The sunny view of Obamacare is that once it's an established, familiar part of our lives, Americans will enthusiastically embrace it and find it impossible to imagine going back to a time before we had it. (That's also, for right-wingers, the gloomy view of Obamacare.) Repealing it will be as unthinkable as repealing Social Security or Medicare.
But I don't believe that. I think Obamacare is going to be like legal abortion: it's going to be something right-wingers never stop picking away at, and always regard as a long-term grievance.
The New York Times reports:
... in Virginia's capital, conservative activists are pursuing a hardball campaign as they chart an alternative path to undoing "Obamacare" -- through the states.It "represents a split" only in the sense that the state-by-state fight for fetal heartbeat laws and mandatory transvaginal ultrasounds "represents a split" from the fight for a national Human Life Amendment -- yes, one is incremental and the other isn't, one is state-based and the other is national, but they're part of the same struggle.
One leading target is Emmett W. Hanger Jr., a Republican state senator from the deeply conservative Shenandoah Valley, who prides himself on "going against the grain." As chairman of a commission weighing one of the thorniest issues in Virginia politics, whether to expand Medicaid under Mr. Obama's Affordable Care Act, he is feeling heat from the Republican right.
His openness to expansion has aroused the ire of Americans for Prosperity, the conservative advocacy group backed by the billionaire industrialist brothers Charles and David Koch. Dressed in emerald green T-shirts bearing the slogan "Economic Freedom in Action!" its members are waging what the senator calls "an attempt to intimidate me" in Richmond and at home.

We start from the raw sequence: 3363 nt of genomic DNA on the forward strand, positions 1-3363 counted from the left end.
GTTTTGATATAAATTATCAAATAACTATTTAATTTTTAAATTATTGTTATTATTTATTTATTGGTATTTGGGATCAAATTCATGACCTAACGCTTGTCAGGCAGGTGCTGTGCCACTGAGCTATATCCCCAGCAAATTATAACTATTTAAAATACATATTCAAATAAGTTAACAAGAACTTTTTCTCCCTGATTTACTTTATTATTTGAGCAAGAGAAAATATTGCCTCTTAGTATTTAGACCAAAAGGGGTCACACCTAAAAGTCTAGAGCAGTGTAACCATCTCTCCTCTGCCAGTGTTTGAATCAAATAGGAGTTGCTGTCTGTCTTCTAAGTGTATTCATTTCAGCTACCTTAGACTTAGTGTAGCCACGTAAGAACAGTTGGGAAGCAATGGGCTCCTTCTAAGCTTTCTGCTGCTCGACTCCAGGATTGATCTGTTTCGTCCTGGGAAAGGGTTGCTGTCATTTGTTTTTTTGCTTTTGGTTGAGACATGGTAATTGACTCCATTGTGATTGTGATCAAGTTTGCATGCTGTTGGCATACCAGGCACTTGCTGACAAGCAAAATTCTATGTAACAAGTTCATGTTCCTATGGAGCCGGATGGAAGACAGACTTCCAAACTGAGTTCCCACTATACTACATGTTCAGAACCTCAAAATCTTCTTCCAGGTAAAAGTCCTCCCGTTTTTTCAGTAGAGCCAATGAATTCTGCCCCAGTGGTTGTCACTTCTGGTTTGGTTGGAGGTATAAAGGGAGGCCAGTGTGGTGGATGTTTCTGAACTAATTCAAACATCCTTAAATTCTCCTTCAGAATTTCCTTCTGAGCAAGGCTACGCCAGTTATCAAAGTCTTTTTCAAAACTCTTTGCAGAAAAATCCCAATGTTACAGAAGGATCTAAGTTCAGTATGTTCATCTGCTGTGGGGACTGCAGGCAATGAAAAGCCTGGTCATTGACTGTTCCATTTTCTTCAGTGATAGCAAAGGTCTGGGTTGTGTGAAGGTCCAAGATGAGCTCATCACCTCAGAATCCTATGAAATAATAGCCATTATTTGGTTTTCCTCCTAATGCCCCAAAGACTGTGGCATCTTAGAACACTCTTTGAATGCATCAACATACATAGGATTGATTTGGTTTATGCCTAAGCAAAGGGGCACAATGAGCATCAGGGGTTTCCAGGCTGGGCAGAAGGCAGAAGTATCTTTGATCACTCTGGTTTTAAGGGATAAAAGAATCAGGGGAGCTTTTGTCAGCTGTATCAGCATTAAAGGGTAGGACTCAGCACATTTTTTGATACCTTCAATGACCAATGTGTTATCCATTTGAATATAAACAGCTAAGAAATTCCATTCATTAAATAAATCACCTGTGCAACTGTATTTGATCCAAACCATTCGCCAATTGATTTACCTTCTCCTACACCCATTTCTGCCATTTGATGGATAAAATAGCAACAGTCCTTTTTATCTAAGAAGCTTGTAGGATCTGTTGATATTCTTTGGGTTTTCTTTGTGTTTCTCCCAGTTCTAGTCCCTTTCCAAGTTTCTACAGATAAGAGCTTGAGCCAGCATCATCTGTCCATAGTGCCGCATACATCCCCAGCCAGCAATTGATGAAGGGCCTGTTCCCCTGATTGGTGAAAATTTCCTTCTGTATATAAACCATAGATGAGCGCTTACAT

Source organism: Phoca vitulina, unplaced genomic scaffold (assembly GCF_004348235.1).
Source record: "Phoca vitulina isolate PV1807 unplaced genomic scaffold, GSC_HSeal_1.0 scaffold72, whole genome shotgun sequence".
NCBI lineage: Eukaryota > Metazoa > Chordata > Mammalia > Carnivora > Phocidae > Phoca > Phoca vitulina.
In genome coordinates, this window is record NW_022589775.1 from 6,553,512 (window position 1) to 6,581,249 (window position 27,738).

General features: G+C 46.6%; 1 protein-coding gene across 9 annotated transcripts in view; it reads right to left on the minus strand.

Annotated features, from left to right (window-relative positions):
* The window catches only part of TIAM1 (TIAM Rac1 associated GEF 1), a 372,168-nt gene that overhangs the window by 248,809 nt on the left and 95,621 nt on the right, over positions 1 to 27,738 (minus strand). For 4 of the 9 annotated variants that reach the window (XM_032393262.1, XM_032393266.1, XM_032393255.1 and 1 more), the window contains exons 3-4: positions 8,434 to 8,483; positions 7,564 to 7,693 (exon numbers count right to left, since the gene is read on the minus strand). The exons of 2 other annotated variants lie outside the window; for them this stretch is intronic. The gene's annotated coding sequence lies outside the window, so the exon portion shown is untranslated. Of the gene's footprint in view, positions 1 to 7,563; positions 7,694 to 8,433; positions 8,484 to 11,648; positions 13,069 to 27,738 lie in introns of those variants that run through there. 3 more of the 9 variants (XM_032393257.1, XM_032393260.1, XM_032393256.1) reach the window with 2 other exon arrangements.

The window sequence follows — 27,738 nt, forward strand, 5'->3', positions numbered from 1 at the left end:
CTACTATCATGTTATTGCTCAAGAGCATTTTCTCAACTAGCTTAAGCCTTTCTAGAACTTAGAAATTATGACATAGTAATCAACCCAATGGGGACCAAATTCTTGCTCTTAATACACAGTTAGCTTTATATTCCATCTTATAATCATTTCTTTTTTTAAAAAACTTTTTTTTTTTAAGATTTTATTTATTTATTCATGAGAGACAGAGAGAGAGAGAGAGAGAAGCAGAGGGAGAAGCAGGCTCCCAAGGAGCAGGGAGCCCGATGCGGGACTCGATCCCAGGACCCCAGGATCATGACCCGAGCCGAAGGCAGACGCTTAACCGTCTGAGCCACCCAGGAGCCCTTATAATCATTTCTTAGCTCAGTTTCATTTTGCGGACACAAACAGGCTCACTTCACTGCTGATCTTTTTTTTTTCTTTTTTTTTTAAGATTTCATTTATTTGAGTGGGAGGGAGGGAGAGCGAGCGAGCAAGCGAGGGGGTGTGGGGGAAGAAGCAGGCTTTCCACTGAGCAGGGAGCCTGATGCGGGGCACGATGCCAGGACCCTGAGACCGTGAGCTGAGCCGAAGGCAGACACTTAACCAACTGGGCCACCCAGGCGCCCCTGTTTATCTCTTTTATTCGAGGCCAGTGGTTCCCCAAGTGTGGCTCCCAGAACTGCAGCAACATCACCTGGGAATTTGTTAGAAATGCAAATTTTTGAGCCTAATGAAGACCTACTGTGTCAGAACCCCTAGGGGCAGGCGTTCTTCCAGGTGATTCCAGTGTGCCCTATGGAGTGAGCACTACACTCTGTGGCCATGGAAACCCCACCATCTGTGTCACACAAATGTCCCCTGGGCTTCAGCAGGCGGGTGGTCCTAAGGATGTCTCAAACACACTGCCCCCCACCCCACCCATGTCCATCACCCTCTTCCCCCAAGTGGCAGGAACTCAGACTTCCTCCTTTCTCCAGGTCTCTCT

They have phoned his constituents, distributed leaflets and knocked on 2,000 doors in his rural district. When the Republican town committee met Monday night in Mr. Hanger's home county, Augusta, Americans for Prosperity was there....
"This has been one of those trench warfare kind of efforts for a year now, and I think it is one of those hidden stories of the whole fight against Obamacare," said Tim Phillips, president of Americans for Prosperity. "It's not flashy; it's just in a whole bunch of state capitals and in the districts of a whole lot of state legislators, but it's such a crucial aspect of the overall long-term effort to roll back Obamacare."
The state-by-state strategy represents a split from the course pursued by Heritage Action for America and its sister organization, Heritage Foundation....
The Supreme Court's ruling that states can opt out of Medicaid expansion has become a fundamental weakness of Obamacare; another weakness is the optional nature of state-run health health exchanges. Both give governors and state legislators too much power over implementation -- and we know from the gun control and gay marriage fights that it's relatively easy to punish state legislators and elected state judges who deviate from conservative correctness on hot-button issues.
But a bigger weakness is the fact that everyone isn't an Obamacare beneficiary, which means it's easy for the right to say that Obamacare is a liberal plot to tax "us" to give a benefit to "them." (Yes, obviously any one of "us" could lose employer-based health coverage at any time and become one of "them," but right-wingers never think that way.)
I know, I know -- we're not getting single payer anytime soon. That's why I support Obamacare. But I'm not under the illusion that the right will ever accept it or stop fighting it, any more than the right ever stops fighting abortion rights or gun control or the teaching of evolution in public schools. I really believe we'll battle over Obamacare forever. If the haters can't kill it, they'll never stop trying of chip pieces off it.